Evgeniia Melnikova, In a low voice...
With this work I created a place to discuss the contemporary women’s position in Russia. This project is aimed to give a voice to women whose voice was suppressed.
I interviewed the different women. All the stories reflect and raise issues such as attitudes towards the LGBTQI community, the rights and place of women in society, and talk about values in modern Russia. The interviewed women have different backgrounds, but a shared sense of misunderstanding. They are united by not being able to fit into the structure of society with their views, as well as the search for their place within these structures. They live far from ordinary lives due to the fact that their convictions go against the system.
Each has her own difficult path, which she walked to accepting herself, followed by a painful conversation with loved ones. But no matter how hard it was, after comes relief and a feeling of lightness, which becomes a support for the new path.
They don’t take to the streets of Russia to protest the imbalance of equality. However, they take their own quiet approach to spread the inspiring idea of a strong and independent woman.
«For a long time I tried to prove to people that I was Someone, and then I realized that it was useless and that I did not need to prove anything. I accept others, I accept myself and I feel good about it».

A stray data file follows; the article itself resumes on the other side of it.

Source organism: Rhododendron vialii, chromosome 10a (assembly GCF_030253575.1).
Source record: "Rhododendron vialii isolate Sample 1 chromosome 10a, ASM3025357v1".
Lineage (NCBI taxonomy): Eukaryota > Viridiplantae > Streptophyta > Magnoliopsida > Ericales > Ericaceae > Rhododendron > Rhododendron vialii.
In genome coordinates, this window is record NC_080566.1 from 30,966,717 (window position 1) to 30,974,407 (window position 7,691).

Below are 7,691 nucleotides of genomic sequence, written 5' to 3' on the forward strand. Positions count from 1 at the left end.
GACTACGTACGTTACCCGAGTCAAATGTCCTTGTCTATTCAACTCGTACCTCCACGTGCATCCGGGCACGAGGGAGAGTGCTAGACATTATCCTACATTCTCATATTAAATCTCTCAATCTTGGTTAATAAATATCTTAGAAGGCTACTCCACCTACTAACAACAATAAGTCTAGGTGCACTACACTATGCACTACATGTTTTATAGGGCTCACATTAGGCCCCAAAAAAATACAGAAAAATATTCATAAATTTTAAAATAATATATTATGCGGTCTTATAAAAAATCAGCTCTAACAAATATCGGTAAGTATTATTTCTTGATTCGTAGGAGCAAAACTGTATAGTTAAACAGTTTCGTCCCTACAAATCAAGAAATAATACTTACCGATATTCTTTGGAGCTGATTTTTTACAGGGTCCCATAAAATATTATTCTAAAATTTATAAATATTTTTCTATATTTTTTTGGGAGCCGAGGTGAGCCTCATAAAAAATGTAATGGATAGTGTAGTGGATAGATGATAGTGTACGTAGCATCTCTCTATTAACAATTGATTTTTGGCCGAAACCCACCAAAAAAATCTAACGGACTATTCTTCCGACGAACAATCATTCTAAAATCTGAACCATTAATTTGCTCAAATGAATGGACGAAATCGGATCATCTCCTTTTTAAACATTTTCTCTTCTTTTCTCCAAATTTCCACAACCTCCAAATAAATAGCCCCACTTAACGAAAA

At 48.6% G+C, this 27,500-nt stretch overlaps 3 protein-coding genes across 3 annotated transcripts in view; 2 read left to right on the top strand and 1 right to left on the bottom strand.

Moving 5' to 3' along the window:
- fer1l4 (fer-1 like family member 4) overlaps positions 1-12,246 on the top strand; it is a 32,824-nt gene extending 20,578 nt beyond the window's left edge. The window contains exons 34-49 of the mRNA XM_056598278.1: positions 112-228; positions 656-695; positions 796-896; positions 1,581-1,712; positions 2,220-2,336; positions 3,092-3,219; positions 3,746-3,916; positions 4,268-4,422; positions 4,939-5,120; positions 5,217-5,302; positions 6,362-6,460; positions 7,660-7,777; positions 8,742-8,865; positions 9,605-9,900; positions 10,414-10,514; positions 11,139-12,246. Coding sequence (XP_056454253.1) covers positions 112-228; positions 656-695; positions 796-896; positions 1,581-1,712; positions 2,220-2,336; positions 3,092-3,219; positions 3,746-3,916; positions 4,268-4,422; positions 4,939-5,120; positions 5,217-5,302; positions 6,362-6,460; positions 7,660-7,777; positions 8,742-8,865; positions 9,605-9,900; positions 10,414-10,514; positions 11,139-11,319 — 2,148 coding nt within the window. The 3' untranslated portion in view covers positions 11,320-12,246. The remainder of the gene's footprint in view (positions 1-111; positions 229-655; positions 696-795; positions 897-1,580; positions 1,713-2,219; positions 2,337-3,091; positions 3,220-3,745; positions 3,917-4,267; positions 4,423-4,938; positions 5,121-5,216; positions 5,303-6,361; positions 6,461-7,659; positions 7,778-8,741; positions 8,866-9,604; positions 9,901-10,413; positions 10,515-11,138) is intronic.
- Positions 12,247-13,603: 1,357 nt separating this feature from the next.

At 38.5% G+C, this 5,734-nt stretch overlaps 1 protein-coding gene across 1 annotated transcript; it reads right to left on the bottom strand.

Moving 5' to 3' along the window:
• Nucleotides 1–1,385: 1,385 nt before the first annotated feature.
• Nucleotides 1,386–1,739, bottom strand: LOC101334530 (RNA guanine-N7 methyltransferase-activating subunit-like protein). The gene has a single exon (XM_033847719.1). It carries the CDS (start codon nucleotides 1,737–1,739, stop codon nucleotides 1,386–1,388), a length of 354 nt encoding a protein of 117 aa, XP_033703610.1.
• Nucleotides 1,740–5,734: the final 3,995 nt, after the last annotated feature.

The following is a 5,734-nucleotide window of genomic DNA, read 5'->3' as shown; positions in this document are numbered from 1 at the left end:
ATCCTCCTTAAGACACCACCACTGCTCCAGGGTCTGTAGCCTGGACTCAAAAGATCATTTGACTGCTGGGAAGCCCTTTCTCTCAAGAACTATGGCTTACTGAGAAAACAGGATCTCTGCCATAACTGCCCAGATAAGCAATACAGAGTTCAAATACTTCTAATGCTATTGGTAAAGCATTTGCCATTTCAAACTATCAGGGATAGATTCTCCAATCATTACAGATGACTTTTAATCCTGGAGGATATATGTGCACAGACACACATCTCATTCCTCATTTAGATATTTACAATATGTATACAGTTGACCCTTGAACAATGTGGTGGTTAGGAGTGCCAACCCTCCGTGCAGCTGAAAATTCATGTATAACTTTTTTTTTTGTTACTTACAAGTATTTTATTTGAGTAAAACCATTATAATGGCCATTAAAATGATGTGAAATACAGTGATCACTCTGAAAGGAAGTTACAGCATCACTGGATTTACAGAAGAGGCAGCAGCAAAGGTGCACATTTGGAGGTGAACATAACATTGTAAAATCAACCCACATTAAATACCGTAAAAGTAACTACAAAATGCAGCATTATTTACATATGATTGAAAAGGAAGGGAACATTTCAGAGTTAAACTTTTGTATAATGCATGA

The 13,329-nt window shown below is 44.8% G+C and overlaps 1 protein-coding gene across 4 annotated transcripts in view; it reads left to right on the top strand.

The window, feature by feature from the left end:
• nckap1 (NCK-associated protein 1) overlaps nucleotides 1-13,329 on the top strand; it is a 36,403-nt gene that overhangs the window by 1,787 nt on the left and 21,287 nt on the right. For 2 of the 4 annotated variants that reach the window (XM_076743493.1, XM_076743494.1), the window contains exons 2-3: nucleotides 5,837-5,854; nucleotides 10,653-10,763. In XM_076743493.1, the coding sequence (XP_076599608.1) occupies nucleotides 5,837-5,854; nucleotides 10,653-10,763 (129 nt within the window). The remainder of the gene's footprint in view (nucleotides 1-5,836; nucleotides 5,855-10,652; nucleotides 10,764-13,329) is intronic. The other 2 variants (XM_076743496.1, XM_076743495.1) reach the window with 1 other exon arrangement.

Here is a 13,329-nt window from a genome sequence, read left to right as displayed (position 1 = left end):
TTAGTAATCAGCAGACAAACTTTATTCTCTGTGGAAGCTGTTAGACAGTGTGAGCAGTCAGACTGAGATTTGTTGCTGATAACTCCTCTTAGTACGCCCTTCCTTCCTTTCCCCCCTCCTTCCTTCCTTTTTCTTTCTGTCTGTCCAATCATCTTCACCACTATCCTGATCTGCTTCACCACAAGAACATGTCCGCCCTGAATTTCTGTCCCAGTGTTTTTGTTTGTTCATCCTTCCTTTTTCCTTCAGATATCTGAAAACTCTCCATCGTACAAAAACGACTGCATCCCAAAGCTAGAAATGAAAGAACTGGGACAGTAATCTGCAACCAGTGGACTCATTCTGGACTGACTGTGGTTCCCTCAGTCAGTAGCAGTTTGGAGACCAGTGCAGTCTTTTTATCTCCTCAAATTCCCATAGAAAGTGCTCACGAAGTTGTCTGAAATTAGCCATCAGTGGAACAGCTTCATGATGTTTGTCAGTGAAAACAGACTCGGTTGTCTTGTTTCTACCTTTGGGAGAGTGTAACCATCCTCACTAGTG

«The first fear was that maybe I don’t consider myself a woman, maybe I have a different identity. I thought maybe I’m a trans man. Then I began to read a lot of literature related to transgender, gender teachings, and talked with other transgender people and non-binary people and tried to identify myself. I entered the LGBT school, which lasted 9 months. We were trained and conducted various training in sexology and human rights. After all that, I realized that I still feel like a woman. But the fear did not go away, I tried to decide on the orientation, but I still have not decided. And I don’t want to do anything about it. I know for sure that I am not asexual, but who exactly: lesbian, pansexual, LGBT, I do not know. Identity is a statement that is addressed to other people. By declaring my orientation, I give a signal to other people».
«My parents are divorced. For several years now I haven’t been talking with my father. He tried to impose patriarchal values on me and did not notice my emotional burnout. When I did not want to completely continue to fight and live, he said that I invented everything and that everything is fine with me. It was difficult for me to fit myself into existing norms. He tried to manipulate me with financial help, thus he wanted to attach and invest in me “false” values».